Fourth Time’s a Charm

I’ve finally finished my debut novel and I’m really proud of what I’ve accomplished. But it’s involved far more work than I would have ever imagined.

The delay in getting it into production has been a mixture of work related stress, lack of time to work on it, plus my many doubts about my ability. You see, this isn’t my first novel. Depending on how you count it, it’s actually my fourth (or maybe three-and-a-half’th!) So, what happened to the others?

For that, we’ll have to go back to the beginning.

I’ve always wanted to write stories, ever since I was in school devouring every book I could get my hands on. I’d take every possible opportunity to turn class assignments into an opportunity to write a story. This was frowned upon by my teachers and I certainly wasn’t encouraged in my “literary” efforts–quite the opposite in fact.

So I put the idea away and tried to do other “normal” things though it was always latent. I was part of an early games company start-up and as well as programming, 3D, and the other duties (we did everything in those days!), I was always the one writing backstory, creating the world environments and fictional histories.

Jump forward a few years and I found myself commuting to work by train. This journey was supposed to take around forty-five minutes but in reality was usually closer to double that. So that was two or three hours a day of mind-numbing boredom. Something had to be done.

I could have put in extra work for my job, but as I wouldn’t get paid for that or receive any other benefit, that wasn’t going to happen. (If I could have done job work and had a shorter day because of it, I’d have happily taken that option.) So, after some thought, I decided I would try my hand at writing.

I had no real plans at this point as to Continue reading “Fourth Time’s a Charm”

The Longest Writer’s Journey

“Every day is a journey, and the journey itself is home.” –Matsuo Basho

When I started writing I often wondered how anyone managed to write a novel. They’re typically anything from seventy to a hundred and fifty thousand words and that’s a lot of words even on the short end. As it turned out the first thing I wrote was novel length and although it’s never been published (I’m saving it to be “discovered” by my fans after I’m dead!) it turned out that it wasn’t as hard as it seemed. Just keep putting in the time, day after day and you get there eventually.

More Than A Word count

Then I started to question the plot and structure. How could I make sure that what I was writing was actually interesting and made sense. That was harder than achieving a word count and I started to realize that writing is about more than just accumulating words. So I started reading various books and articles on how to write. I studied fiction I’d already read to work out how they did things. I started redrafting pieces I’d already done; polishing and tweaking bit by bit until I was happier with them.

Beat Your Characters Into Submission

Then I started to obsess about characters. How could I make them feel real, make them engaging, self-consistent, motivated and a natural fit for the story? Back to the research. I looked at character archetypes, the hero’s journey, psychology, quirks and internal and external motivations. Characters are funny things. I find they have a habit of trying to take control of the story and move it their own way, so you have to keep beating them into submission.  I suggest a bullwhip, or at the very least a cat o’nine tails.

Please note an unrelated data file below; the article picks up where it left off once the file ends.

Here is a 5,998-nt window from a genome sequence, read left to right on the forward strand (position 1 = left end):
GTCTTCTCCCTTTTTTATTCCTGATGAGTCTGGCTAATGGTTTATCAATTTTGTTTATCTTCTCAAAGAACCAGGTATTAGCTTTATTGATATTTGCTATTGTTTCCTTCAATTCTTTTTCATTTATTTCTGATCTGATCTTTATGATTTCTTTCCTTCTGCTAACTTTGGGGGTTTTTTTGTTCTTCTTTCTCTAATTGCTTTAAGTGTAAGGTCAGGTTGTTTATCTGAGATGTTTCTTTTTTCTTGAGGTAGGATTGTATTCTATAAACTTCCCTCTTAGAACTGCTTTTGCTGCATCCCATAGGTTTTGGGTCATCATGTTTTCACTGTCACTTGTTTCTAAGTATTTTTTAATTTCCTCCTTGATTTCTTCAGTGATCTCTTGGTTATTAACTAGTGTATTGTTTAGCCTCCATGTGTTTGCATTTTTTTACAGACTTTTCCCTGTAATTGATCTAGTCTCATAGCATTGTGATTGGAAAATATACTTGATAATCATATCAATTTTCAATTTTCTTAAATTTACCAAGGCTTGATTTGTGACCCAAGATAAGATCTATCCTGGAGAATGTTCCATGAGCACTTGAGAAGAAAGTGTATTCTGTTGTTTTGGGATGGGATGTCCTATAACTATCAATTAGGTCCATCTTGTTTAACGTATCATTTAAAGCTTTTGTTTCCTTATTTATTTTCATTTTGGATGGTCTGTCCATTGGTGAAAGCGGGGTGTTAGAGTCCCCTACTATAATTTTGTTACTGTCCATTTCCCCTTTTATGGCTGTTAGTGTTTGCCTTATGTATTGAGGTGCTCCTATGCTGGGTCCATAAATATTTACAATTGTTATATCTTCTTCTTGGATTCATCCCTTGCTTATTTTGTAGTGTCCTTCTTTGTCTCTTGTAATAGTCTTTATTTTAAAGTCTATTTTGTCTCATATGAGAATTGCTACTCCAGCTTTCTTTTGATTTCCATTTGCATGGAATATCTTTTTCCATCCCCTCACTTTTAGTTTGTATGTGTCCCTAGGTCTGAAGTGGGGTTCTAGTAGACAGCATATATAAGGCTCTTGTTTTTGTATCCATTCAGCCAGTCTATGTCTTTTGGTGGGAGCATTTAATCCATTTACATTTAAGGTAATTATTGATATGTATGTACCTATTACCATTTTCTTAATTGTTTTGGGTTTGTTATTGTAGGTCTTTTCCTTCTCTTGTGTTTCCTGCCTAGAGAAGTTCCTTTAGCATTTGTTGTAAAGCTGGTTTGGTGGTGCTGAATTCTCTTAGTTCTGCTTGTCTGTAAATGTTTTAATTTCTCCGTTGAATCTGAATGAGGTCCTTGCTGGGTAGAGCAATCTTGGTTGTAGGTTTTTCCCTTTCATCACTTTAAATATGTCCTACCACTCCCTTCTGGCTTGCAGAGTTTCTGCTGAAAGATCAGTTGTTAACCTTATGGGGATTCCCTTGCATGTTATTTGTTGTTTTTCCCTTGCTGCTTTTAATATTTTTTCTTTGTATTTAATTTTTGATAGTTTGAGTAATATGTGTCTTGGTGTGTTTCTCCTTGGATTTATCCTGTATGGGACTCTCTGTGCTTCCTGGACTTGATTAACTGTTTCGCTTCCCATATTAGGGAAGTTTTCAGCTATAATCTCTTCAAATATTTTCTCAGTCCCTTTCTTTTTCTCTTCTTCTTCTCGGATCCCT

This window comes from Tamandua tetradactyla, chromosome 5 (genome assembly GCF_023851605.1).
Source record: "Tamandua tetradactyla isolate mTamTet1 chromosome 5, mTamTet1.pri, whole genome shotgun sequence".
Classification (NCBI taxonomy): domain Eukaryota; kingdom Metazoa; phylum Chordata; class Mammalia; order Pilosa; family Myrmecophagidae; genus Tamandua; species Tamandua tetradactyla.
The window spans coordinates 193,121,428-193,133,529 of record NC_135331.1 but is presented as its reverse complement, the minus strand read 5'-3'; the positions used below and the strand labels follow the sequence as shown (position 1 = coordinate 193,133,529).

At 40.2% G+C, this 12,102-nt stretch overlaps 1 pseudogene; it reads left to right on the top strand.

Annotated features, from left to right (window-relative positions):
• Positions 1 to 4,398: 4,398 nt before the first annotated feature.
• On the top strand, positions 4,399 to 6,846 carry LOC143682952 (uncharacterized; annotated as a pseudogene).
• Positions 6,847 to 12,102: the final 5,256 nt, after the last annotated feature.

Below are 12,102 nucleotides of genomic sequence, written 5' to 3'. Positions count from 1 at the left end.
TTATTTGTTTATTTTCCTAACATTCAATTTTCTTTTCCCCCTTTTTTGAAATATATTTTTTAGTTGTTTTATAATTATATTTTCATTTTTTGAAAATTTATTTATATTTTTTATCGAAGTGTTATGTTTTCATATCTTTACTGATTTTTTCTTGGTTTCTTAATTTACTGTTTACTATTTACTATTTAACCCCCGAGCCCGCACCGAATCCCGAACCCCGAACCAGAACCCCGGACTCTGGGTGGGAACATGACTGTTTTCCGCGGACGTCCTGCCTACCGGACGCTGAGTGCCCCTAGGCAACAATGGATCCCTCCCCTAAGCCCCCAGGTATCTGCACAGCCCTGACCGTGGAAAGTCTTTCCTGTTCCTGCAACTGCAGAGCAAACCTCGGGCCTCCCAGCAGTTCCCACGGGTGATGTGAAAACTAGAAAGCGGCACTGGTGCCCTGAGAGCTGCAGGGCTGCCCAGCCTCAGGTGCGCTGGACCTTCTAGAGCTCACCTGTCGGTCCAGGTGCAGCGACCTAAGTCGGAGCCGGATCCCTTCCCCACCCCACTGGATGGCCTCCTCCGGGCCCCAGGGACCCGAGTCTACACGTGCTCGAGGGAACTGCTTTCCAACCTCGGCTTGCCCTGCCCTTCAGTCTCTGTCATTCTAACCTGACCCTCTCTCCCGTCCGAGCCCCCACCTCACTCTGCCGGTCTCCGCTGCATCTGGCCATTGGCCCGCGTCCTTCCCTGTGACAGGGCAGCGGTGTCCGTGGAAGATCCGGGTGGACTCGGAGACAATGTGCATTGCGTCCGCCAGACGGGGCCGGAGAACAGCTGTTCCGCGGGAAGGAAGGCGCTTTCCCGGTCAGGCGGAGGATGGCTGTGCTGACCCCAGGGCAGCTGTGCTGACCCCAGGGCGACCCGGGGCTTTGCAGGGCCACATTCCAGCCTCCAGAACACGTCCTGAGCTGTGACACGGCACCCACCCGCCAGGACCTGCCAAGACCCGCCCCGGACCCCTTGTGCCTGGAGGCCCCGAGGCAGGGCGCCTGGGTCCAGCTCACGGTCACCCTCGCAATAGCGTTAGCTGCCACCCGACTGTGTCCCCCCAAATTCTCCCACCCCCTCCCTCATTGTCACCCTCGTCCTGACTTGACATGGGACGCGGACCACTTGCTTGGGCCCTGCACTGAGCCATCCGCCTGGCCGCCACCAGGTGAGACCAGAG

The Nitty-gritty

After that I started to worry about details. Was my dialog working for the character; was it fulfilling the right need for the plot? Was my world self-consistent, logical, and rich? These took much longer to get to grips with. For one thing they’re highly subjective, so the advice I found was often contradicted by other well-intentioned and plausible advice. But again I’ve worked on it. I now have a redrafting procedure with built-in checkpoints designed to pinpoint my weak areas.

Never Let It Go

I’ve been working on all of this for over ten years now. Sometimes I’ve felt lost, sometimes overwhelmed. I’ve often not felt like a writer (something many writers seem to suffer from) and I’ve wondered sometimes if I really know how to be a writer. One thing I can honestly say though, is that I’ve never stopped enjoying it. I love writing and even if I won the lottery tomorrow I’d never stop not even if no one ever read what I wrote. Deep inside I know that I have something to say, and at some point, “maybe not today, maybe not tomorrow but soon and for the rest of your life.”(hmm that sounds kinda familiar…) someone will connect and a special kind of magic will happen, the way it for me did when I read my favorite authors.

Good things take time, whether it’s writing or anything else. Billy Gibbons once said that ZZ Top were an overnight success – it just took fifteen years to get there. There will always be people who will try to tell you that you can’t accomplish something, that you’re no good, have no talent or worse – but they’re wrong; it just takes effort, dedication and love. It takes time to develop skills and become accomplished at anything worthwhile. If you love something, don’t let it go – keep doing it and do it the best that you possibly can

Some of the resources that helped me:

  • Plot and Structure – James Scott Bell
  • Conflict and Suspense – James Scott Bell
  • Revision and Self-editing – James Scott Bell
  • The First Five Pages – Noah Lukeman
  • Writing the Breakout Novel – Donald Maass
  • The Craft Of Writing Science Fiction That Sells – Ben Bova
  • How To Write Science Fiction And Fantasy – Orson Scott Card
  • Elements of Fiction Writing: Characters & Viewpoint – Orson Scott Card
  • The Writers Journey: Mythic Structure for Writers – Chrispher Vogler